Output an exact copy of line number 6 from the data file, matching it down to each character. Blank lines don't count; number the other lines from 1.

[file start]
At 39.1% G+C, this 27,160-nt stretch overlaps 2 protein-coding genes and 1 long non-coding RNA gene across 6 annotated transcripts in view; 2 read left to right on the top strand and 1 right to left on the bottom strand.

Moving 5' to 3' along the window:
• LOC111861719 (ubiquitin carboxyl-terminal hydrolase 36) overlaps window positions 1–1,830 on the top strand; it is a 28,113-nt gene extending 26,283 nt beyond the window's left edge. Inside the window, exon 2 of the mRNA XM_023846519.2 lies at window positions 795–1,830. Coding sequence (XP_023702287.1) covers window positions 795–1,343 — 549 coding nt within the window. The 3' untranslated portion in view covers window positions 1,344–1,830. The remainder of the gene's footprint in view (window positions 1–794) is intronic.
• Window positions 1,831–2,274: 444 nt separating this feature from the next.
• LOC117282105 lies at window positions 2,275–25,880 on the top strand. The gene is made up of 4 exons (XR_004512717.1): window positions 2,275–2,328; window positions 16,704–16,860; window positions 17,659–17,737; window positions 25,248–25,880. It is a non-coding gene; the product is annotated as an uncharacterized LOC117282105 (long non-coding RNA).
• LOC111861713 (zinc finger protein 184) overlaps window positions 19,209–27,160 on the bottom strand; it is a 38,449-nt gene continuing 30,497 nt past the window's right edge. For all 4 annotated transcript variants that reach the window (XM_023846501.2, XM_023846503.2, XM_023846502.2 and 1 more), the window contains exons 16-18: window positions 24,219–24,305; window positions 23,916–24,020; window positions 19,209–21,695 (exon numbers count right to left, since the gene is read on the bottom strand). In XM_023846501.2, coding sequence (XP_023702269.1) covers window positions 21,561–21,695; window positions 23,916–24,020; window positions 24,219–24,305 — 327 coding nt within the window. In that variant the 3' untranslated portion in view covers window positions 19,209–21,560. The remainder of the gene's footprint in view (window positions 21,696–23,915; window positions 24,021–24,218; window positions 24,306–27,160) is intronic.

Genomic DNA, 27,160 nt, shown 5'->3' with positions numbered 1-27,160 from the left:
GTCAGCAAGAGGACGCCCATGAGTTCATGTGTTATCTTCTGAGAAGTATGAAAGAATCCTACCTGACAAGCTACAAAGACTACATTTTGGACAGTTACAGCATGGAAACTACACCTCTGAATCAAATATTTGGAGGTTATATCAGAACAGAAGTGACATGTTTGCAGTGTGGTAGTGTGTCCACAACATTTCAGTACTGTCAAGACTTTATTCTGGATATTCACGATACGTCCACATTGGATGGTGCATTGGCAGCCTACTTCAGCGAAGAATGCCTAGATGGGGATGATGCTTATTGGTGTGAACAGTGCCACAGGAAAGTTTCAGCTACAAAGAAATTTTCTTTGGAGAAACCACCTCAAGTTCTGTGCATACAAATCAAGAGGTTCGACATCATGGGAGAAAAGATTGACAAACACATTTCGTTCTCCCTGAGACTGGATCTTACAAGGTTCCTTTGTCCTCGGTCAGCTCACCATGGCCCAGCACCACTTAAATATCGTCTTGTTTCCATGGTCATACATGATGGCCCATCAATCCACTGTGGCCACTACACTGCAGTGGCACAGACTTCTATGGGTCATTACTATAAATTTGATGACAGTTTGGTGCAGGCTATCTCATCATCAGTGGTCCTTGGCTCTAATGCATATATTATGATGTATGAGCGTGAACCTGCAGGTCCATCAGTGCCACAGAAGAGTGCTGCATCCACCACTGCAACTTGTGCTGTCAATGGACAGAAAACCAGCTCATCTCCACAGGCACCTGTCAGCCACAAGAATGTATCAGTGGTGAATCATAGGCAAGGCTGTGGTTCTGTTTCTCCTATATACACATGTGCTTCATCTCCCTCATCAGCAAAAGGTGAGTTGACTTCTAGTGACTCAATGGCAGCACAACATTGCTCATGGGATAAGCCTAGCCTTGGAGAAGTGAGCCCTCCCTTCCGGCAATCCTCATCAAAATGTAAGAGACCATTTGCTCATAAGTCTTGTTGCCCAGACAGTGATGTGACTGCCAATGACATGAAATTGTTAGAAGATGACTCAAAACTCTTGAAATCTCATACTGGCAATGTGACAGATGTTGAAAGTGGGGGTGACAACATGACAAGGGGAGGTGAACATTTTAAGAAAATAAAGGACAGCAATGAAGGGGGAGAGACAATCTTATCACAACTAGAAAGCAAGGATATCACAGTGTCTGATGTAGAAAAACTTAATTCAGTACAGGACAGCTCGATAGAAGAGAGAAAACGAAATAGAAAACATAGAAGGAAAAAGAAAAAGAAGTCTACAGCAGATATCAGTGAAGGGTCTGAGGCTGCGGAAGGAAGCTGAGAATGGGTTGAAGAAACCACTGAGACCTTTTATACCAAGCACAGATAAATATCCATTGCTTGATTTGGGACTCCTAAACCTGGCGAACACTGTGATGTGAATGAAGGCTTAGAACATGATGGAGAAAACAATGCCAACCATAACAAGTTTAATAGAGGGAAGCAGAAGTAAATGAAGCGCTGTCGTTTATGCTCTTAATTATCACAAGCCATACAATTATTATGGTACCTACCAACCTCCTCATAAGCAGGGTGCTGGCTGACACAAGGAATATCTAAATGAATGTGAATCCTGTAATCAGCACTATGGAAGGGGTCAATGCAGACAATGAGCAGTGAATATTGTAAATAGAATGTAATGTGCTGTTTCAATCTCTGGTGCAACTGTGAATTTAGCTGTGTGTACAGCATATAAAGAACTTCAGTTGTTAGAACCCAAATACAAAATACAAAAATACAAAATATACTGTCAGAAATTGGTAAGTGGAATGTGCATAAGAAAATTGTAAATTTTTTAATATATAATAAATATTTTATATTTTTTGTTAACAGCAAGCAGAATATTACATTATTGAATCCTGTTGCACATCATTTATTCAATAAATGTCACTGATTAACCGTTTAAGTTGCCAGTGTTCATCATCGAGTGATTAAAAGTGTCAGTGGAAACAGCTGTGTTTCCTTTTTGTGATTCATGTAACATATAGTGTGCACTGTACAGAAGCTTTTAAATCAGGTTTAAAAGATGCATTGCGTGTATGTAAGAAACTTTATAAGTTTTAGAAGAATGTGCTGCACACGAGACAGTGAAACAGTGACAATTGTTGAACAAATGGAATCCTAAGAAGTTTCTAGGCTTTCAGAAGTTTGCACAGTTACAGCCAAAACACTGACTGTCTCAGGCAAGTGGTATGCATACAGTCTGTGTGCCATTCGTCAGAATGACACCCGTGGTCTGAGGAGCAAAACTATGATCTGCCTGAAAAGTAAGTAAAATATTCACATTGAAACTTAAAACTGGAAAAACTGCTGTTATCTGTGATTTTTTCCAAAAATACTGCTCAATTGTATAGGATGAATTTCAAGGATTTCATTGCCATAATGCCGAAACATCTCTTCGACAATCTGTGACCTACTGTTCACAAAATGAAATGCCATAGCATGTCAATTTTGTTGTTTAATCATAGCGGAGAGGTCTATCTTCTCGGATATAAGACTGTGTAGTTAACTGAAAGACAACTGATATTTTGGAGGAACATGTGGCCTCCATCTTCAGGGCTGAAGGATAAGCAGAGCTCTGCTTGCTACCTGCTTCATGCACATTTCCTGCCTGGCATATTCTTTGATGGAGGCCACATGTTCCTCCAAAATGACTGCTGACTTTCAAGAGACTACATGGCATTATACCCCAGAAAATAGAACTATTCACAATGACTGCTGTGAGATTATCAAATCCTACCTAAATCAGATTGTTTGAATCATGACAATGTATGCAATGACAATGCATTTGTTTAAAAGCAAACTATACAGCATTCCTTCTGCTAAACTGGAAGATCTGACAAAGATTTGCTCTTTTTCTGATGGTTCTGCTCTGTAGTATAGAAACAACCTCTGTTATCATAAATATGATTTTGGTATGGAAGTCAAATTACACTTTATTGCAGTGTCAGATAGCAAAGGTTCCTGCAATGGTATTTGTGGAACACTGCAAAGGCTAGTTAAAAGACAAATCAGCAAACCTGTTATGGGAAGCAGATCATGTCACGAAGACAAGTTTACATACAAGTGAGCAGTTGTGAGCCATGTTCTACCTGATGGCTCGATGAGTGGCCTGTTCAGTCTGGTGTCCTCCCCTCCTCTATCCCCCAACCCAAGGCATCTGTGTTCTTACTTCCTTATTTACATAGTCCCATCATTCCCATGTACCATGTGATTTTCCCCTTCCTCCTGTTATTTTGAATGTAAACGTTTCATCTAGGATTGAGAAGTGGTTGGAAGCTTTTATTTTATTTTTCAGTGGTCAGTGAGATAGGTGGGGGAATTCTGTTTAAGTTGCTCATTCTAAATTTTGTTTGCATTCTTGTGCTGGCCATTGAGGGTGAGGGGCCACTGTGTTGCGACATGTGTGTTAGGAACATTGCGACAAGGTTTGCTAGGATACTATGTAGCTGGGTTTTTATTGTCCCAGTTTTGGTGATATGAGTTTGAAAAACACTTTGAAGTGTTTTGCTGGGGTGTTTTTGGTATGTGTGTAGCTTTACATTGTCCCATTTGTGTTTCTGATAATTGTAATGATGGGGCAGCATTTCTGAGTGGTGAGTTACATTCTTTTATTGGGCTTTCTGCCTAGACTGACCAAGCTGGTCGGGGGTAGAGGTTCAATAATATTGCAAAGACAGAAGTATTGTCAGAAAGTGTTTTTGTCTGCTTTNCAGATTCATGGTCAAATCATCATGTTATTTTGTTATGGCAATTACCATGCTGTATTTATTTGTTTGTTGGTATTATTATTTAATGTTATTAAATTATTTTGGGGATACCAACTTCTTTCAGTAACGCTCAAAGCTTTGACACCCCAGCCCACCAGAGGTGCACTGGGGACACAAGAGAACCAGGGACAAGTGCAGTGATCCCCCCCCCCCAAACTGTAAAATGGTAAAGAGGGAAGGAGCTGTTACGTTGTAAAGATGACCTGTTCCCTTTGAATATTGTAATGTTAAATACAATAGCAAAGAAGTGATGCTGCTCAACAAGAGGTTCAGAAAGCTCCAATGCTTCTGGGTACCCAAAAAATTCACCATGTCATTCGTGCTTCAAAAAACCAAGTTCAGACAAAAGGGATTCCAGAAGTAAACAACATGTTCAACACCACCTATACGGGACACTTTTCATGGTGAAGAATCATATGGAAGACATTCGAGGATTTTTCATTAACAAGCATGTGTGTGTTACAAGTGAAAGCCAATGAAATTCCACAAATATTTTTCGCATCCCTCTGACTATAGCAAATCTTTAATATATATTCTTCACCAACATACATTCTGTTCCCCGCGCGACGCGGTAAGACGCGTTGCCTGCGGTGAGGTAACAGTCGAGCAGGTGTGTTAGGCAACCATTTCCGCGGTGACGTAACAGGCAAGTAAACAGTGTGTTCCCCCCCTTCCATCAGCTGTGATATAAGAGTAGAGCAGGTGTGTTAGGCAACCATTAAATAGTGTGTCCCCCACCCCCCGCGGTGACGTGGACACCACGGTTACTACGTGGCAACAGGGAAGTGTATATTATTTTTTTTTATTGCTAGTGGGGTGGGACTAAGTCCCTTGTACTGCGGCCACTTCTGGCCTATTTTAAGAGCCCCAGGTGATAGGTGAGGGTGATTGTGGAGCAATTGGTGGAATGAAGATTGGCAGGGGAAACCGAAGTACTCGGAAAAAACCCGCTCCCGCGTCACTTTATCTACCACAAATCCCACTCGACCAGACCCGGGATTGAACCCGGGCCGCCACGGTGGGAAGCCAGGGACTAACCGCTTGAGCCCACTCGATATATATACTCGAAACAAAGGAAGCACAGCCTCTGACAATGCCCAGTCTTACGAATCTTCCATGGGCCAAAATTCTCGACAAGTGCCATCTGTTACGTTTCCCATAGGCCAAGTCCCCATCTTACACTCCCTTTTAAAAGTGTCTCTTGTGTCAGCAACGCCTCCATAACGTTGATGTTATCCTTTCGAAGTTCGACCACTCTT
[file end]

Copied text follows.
• LOC111861713 (zinc finger protein 184) overlaps window positions 19,209–27,160 on the bottom strand; it is a 38,449-nt gene continuing 30,497 nt past the window's right edge. For all 4 annotated transcript variants that reach the window (XM_023846501.2, XM_023846503.2, XM_023846502.2 and 1 more), the window contains exons 16-18: window positions 24,219–24,305; window positions 23,916–24,020; window positions 19,209–21,695 (exon numbers count right to left, since the gene is read on the bottom strand). In XM_023846501.2, coding sequence (XP_023702269.1) covers window positions 21,561–21,695; window positions 23,916–24,020; window positions 24,219–24,305 — 327 coding nt within the window. In that variant the 3' untranslated portion in view covers window positions 19,209–21,560. The remainder of the gene's footprint in view (window positions 21,696–23,915; window positions 24,021–24,218; window positions 24,306–27,160) is intronic.